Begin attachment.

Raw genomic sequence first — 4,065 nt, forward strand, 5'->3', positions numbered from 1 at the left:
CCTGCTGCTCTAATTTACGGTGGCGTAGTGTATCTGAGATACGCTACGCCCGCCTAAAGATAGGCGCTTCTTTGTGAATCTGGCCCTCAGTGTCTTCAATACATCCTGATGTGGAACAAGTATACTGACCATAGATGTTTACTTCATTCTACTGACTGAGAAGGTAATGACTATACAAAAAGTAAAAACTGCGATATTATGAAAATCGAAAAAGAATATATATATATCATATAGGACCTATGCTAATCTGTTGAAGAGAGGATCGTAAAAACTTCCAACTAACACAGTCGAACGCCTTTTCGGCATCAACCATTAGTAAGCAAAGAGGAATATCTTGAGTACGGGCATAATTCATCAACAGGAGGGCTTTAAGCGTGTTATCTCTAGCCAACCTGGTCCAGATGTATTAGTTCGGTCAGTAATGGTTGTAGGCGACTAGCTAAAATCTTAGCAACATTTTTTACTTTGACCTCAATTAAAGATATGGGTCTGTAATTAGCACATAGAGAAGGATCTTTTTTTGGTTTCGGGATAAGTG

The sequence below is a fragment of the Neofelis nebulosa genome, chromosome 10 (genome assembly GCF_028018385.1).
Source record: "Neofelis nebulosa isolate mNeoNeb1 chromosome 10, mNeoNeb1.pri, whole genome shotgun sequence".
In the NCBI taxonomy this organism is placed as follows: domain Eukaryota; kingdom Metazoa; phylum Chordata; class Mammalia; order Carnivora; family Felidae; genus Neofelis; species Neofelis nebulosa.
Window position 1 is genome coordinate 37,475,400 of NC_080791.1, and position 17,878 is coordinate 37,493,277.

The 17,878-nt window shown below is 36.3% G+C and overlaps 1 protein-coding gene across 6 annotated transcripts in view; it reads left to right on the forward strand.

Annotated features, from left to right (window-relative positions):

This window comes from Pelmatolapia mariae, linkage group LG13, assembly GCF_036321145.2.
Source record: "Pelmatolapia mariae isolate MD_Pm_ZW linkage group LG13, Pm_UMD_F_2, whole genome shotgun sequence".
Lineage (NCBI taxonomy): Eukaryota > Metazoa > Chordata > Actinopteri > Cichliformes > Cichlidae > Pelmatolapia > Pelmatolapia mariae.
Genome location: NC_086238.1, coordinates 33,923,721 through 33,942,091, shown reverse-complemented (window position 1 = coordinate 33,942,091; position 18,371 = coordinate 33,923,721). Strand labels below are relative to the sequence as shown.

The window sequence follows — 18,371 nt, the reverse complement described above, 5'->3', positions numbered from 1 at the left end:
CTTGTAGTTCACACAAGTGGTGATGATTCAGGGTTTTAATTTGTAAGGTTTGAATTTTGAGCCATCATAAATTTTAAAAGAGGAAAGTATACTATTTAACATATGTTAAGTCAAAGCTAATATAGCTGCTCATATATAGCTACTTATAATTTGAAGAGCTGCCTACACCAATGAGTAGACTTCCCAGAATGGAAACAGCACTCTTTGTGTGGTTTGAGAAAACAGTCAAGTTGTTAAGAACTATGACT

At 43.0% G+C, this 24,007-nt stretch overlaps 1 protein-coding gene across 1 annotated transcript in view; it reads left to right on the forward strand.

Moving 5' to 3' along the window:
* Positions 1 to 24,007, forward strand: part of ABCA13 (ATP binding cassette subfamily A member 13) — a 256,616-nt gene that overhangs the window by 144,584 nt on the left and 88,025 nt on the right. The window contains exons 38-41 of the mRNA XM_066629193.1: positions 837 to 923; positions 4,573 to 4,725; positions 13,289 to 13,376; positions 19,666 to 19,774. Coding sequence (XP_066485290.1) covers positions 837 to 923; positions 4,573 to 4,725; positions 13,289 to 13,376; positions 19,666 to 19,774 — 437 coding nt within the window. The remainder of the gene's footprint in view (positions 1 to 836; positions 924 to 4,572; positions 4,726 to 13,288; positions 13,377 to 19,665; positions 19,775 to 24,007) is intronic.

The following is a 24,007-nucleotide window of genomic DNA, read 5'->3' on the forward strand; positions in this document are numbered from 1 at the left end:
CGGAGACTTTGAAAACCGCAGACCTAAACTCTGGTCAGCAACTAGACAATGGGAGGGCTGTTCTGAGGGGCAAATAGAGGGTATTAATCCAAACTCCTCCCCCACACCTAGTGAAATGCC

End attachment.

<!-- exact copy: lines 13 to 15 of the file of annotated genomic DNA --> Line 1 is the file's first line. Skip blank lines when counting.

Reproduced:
The window sequence follows — 18,371 nt, the reverse complement described above, 5'->3', positions numbered from 1 at the left end:
CTTGTAGTTCACACAAGTGGTGATGATTCAGGGTTTTAATTTGTAAGGTTTGAATTTTGAGCCATCATAAATTTTAAAAGAGGAAAGTATACTATTTAACATATGTTAAGTCAAAGCTAATATAGCTGCTCATATATAGCTACTTATAATTTGAAGAGCTGCCTACACCAATGAGTAGACTTCCCAGAATGGAAACAGCACTCTTTGTGTGGTTTGAGAAAACAGTCAAGTTGTTAAGAACTATGACT

At 43.0% G+C, this 24,007-nt stretch overlaps 1 protein-coding gene across 1 annotated transcript in view; it reads left to right on the forward strand.